It wasn’t her ability that mesmerized me. Her speed —though impressive—didn’t completely captivate me. It drew me in at first, sure. But I’ve seen a lot of fast on this track and in gymnasiums. I’ve seen talent. I’ve seen skill. I’ve seen competition and anxious and relief and willpower.
But this little girl? This girl had happiness. And It was her genuine happy that felt unique. It was her joy that inspired my intrigue. You don’t see a ton of open-faced, unapologetic, old-fashioned, pure enjoyment these days.
I mean, there’s glimpses and shades of happy mixed with other emotions or fears. Expectations by society, from parents, within ourselves, cloud and confuse us. They make us forget why we started what we started in the first place.
But this girl in the black leggings and the dark hair and the big grin had 100% HAPPY splayed all over her face for the whole world to see while she ran around this track. It radiated off of her like water rising and returning to the clouds on a hot summer day. Watching this girl run, I wished for a mason jar so I could capture the excess joy beams flashing like fireflies behind her footsteps.
The mom paused by the track entryway and said to her daughter whizzing past, “Honey, you can go around one more time, yes.” And so she did.
“She just doesn’t quit!” I couldn’t help but remark to the mom as I walked by, exchanging eye contact and a smile.
“Right?!” The mom laughed, her eyes wide in that “I don’t get it either” way. “She just loves it so much.”
“How old is she?” I asked.
“Four.” We both turned to look at her daughter, now halfway around the track. “She loves to come here. She’ll ask me, ‘Can we go running today?’ My husband said to me the other day, ‘Is this normal? I don’t think this is normal. I think she may be really fast’.”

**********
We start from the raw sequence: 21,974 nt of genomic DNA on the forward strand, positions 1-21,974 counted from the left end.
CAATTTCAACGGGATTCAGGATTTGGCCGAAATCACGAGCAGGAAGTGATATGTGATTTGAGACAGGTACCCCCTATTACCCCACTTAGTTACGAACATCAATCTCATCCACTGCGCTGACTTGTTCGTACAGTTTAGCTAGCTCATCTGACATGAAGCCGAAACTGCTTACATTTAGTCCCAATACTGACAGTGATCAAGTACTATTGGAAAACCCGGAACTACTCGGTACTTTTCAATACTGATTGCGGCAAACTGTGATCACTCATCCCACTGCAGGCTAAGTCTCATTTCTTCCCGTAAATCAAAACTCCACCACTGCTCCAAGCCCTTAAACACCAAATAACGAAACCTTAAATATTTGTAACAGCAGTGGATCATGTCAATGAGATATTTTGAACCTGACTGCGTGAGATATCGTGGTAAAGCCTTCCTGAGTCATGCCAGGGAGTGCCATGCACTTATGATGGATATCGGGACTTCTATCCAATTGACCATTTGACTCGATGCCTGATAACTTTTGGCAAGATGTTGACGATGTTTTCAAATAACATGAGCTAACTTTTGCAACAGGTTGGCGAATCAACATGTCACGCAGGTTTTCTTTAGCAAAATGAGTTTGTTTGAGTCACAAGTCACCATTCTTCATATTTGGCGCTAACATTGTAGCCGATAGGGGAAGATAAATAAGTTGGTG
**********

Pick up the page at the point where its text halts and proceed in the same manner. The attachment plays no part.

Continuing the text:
“Definitely,” I nodded. “She’s amazing. I want her energy.”
“Thanks,” she smiled. I walked on.
“God gave her a gift to run,” I told my husband later that night. “Like, she just kept going. For no reason. I swear we are going to hear about her winning the Olympics in 20 years.”
She’s a 4-year-old girl. She doesn’t run to lose weight or because the guilt monster is snarling from the inner corners of her conscience. She isn’t running to be the fastest or prove something to someone.
She runs because she likes it. End of story.
I think about the activities that have brought me happiness in my life: Dance. Volleyball. Writing. I started each of them during different times in my life because I enjoyed them. And at one point or another, each of the activities have gotten tangled up in the wicked webs of fear and doubt and all of the other junk that simply serves as distraction from the fact that I started doing them because I liked it. I had to fight back against the web and go back to the beginning of why I started. I think we all have to do that a time or two. Or four. Or more.
When was the last time you did something you loved because you enjoyed it? Not for praise or prizes. Not for affirmation or inclusion. Not to meet expectations or calm fears. Just straight up love for whatever it is: Making music. Art. Movies. Hunting. Hockey. Baking. Running.
Fear and competition can be healthy. But not when it erases the enjoyment from whatever you are doing. Do things because you love them, and try hard not to forget why you started in the first place.
Don't forget to take the happy with you.